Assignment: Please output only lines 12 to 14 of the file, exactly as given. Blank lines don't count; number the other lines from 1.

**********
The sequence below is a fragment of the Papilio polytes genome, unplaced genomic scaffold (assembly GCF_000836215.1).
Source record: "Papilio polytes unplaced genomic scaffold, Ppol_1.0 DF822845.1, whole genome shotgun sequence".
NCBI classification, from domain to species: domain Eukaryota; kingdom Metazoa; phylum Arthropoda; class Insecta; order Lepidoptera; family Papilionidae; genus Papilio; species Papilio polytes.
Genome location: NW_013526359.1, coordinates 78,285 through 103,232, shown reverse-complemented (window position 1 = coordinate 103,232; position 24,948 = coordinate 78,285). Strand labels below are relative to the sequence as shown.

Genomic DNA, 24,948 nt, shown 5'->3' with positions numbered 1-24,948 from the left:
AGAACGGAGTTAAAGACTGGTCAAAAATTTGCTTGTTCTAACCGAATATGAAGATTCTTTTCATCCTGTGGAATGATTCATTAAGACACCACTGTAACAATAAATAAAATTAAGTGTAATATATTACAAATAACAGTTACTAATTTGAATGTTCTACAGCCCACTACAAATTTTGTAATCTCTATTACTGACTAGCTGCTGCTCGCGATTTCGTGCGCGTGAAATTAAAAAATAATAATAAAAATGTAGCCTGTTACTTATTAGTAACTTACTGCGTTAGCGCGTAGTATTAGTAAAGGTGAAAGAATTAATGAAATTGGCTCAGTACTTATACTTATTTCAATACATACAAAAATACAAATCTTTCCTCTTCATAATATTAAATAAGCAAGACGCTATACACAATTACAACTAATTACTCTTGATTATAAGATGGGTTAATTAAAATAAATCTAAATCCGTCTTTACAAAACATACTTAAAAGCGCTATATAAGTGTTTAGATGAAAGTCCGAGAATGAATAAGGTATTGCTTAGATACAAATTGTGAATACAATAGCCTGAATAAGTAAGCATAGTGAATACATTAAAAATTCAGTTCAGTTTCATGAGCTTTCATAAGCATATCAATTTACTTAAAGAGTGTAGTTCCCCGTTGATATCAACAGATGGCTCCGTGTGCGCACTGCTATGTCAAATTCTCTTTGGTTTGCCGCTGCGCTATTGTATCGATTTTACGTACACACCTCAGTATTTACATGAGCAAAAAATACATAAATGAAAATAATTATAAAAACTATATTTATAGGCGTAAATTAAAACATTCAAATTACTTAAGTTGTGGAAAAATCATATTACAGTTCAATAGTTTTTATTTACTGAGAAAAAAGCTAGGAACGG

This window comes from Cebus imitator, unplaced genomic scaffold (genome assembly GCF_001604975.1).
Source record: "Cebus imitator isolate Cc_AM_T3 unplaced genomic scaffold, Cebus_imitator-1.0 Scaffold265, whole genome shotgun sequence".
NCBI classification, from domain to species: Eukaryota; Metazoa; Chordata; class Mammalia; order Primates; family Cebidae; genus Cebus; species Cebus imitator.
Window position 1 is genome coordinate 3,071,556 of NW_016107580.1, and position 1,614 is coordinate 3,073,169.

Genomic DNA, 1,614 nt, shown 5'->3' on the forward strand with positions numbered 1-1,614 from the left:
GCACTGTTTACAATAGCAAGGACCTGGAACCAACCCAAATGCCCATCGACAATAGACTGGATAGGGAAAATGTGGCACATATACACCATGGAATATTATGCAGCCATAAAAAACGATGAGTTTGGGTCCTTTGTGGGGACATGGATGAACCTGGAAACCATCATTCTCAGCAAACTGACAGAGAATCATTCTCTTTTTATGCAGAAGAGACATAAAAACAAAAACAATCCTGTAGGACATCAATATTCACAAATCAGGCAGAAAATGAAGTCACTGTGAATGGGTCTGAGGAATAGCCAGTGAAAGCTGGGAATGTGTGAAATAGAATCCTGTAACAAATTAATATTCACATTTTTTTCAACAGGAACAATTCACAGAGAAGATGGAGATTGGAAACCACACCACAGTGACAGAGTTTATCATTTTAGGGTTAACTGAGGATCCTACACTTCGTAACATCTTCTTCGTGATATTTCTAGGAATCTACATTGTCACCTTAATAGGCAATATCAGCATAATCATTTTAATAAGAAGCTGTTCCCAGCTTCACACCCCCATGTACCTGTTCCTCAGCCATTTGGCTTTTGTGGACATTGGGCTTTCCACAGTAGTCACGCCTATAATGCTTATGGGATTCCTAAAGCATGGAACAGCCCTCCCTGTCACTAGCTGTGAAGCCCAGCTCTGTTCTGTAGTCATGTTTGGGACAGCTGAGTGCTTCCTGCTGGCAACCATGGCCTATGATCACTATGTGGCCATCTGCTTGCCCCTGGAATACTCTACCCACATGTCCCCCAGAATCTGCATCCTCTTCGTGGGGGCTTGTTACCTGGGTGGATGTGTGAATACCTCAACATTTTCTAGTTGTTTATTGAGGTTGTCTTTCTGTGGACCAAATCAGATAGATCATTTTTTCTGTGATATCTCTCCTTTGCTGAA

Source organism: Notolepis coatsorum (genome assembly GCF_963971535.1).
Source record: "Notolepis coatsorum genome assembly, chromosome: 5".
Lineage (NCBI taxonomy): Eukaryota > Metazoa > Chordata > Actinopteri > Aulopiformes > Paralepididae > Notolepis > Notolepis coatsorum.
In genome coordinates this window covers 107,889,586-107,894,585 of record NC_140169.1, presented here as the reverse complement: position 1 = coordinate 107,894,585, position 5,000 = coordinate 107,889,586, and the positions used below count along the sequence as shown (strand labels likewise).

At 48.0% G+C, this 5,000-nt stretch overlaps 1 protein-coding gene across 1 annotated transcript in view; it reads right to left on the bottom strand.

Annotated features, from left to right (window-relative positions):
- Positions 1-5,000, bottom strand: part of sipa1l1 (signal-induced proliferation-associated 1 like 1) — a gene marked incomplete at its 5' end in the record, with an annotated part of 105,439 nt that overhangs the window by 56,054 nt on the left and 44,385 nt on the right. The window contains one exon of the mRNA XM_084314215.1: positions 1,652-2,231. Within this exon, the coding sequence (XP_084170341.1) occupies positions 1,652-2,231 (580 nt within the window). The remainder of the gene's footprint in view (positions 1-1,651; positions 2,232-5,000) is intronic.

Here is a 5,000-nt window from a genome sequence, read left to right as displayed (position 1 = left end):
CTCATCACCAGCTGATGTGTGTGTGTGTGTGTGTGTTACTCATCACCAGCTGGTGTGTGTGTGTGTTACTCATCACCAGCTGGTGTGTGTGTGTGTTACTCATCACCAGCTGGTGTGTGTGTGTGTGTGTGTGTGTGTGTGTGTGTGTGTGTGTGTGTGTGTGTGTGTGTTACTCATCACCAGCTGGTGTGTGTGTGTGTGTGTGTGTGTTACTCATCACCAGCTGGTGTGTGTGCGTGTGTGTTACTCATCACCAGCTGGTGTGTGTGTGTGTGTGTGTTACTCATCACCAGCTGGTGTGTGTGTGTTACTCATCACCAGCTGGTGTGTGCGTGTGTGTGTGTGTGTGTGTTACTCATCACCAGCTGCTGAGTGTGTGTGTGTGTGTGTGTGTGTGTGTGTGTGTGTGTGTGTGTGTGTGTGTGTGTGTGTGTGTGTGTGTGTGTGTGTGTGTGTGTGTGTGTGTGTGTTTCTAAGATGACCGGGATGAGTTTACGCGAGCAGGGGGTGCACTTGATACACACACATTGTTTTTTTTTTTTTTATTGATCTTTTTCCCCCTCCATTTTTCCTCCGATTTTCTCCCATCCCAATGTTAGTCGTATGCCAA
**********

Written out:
GCACTGTTTACAATAGCAAGGACCTGGAACCAACCCAAATGCCCATCGACAATAGACTGGATAGGGAAAATGTGGCACATATACACCATGGAATATTATGCAGCCATAAAAAACGATGAGTTTGGGTCCTTTGTGGGGACATGGATGAACCTGGAAACCATCATTCTCAGCAAACTGACAGAGAATCATTCTCTTTTTATGCAGAAGAGACATAAAAACAAAAACAATCCTGTAGGACATCAATATTCACAAATCAGGCAGAAAATGAAGTCACTGTGAATGGGTCTGAGGAATAGCCAGTGAAAGCTGGGAATGTGTGAAATAGAATCCTGTAACAAATTAATATTCACATTTTTTTCAACAGGAACAATTCACAGAGAAGATGGAGATTGGAAACCACACCACAGTGACAGAGTTTATCATTTTAGGGTTAACTGAGGATCCTACACTTCGTAACATCTTCTTCGTGATATTTCTAGGAATCTACATTGTCACCTTAATAGGCAATATCAGCATAATCATTTTAATAAGAAGCTGTTCCCAGCTTCACACCCCCATGTACCTGTTCCTCAGCCATTTGGCTTTTGTGGACATTGGGCTTTCCACAGTAGTCACGCCTATAATGCTTATGGGATTCCTAAAGCATGGAACAGCCCTCCCTGTCACTAGCTGTGAAGCCCAGCTCTGTTCTGTAGTCATGTTTGGGACAGCTGAGTGCTTCCTGCTGGCAACCATGGCCTATGATCACTATGTGGCCATCTGCTTGCCCCTGGAATACTCTACCCACATGTCCCCCAGAATCTGCATCCTCTTCGTGGGGGCTTGTTACCTGGGTGGATGTGTGAATACCTCAACATTTTCTAGTTGTTTATTGAGGTTGTCTTTCTGTGGACCAAATCAGATAGATCATTTTTTCTGTGATATCTCTCCTTTGCTGAA

Source organism: Notolepis coatsorum (genome assembly GCF_963971535.1).
Source record: "Notolepis coatsorum genome assembly, chromosome: 5".